Toulouse-Lautrec’s Short-lived Career

Day 201 of Colourisation Project – November 24

Challenge: to publish daily a colourised photo that has some significance around the day of publication.

One of the greatest and influential painters of the Post-Impressionist period was Henri de Toulouse-Lautrec, who despite a short-lived career lasting just over a decade, left an indelible mark on the art world.

Toulouse Lautrec

Photographer: P Sescau – Henri de Toulouse-Lautrec – Coloured by Loredana Crupi

He was one of France’s best art nouveau illustrators and lithographers and was recognised as the father of the modern large-scale poster. His best known posters were advertisements for Montmartre cabaret performers, such as the singer May Belfort, the female clown Cha-U-Kao, and Loïe Fuller of the Folies-Bergère.

Toulouse-Lautrec’s art serves as a record of late-19th-century bohemian lifestyle in Paris. Known for his louche lifestyle, he spent most of his time capturing the bohemian nightlife of cafes, cabarets and dancehalls of the Montmartre district of Paris. Every night the Moulin Rouge dance hall, which displayed his paintings and sketches in their foyer, reserved a table for Toulouse-Lautrec.

Born into an aristocratic family, Toulouse-Lautrec’s parents were first cousins. Generations of inbreeding dealt a cruel blow to his family and most likely was attributable to his permanently stunted growth and a number of other congenital health conditions. Toulouse-Lautrec’s reached a height 1.54 m (5 ft 1 in). He had an adult-sized torso, with child-sized legs and was also reported to have had hypertrophied genitals.

His condition was never identified during his lifetime however from evidence available today, it is very likely that he suffered from brittle bone disease (osteogenesis imperfecta), a genetic disorder that prevents bones and connective tissues from developing properly.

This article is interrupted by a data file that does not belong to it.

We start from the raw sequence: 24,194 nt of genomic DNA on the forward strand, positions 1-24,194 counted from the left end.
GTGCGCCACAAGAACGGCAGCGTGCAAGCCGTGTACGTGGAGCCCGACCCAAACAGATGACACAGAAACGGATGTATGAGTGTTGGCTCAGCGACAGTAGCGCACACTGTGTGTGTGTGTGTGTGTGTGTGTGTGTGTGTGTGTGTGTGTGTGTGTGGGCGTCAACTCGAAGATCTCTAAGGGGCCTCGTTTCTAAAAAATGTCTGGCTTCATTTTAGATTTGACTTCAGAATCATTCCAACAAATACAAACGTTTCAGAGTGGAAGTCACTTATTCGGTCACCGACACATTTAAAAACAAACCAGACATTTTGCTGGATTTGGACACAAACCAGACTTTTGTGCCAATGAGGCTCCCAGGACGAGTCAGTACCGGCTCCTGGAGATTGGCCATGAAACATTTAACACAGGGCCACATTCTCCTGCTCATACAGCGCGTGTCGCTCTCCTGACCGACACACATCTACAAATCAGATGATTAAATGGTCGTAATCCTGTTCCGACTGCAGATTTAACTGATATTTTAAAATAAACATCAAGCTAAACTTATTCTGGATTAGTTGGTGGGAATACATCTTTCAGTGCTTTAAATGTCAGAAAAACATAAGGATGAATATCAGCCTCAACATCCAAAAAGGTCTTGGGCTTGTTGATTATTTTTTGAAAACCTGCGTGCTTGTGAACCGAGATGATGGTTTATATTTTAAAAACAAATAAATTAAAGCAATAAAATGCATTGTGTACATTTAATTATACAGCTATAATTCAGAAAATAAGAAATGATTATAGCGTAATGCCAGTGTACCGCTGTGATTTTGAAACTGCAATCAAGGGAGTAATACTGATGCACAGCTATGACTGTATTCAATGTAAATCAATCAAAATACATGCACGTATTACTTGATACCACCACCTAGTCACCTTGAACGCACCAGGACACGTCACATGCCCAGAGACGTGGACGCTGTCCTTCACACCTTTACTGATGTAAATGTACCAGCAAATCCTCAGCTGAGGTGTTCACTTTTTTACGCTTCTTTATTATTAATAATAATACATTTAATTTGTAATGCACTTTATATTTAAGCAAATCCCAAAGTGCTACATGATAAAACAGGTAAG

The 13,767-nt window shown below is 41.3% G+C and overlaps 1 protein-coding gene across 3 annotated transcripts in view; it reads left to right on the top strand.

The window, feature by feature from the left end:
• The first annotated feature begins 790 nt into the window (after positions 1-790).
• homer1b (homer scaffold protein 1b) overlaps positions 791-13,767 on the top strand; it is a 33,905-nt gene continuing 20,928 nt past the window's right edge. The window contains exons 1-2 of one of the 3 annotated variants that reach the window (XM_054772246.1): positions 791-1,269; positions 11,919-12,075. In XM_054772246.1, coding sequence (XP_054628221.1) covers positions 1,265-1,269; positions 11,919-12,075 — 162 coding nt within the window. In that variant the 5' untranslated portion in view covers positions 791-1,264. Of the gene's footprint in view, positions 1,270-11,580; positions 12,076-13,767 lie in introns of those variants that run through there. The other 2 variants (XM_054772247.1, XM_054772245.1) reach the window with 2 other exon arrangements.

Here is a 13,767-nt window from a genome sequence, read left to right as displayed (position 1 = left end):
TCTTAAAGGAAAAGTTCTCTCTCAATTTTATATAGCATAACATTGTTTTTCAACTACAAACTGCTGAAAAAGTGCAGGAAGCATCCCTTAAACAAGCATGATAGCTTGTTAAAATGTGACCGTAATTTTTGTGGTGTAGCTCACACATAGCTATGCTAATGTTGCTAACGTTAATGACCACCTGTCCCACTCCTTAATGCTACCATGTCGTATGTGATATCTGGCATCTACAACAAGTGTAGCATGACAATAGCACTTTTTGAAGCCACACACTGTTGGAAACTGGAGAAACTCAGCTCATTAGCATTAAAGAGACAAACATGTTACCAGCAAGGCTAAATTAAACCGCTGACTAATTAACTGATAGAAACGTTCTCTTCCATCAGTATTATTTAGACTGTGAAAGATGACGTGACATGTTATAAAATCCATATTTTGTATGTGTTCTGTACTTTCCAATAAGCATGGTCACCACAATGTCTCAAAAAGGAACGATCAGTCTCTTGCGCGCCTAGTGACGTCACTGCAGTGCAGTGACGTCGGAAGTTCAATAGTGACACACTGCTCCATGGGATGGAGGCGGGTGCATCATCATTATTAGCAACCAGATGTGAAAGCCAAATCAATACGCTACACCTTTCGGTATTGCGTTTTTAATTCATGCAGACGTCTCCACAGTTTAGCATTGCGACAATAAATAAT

An alcoholic for most of his adult life, Toulouse-Lautrec’s disability made him somewhat of an outcast. He frequently sought solace in the arms of other social outcasts; the prostitutes and madams in brothels, where he was warmly accepted. He even lived in brothels for weeks at a time, depicting the lives of the women working there on canvas. A favourite model was a red-haired prostitute called Rosa la Rouge from whom he allegedly contracted syphilis.

Several well known works resulting from these ‘internships’ include Rue de Moulins (1894), Prostitutes Around a Dinner Table (1894), Two Friends (1894-95).

He died from complications due to alcoholism and syphilis in 1901, three months before his 37th birthday.

After Toulouse-Lautrec’s death, his mother, the Comtesse Adele Toulouse-Lautrec, contributed funds for a museum to be built in Albi, his birthplace, to house his works.

His legacy is his prodigious output. In his short lifetime, Toulouse-Lautrec produced 737 canvases, 275 watercolors, 363 prints and posters, 5,084 drawings, not to mention an unknown number of lost works.

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“I paint things as they are. I don’t comment.”   –  Henri de Toulouse-Lautrec

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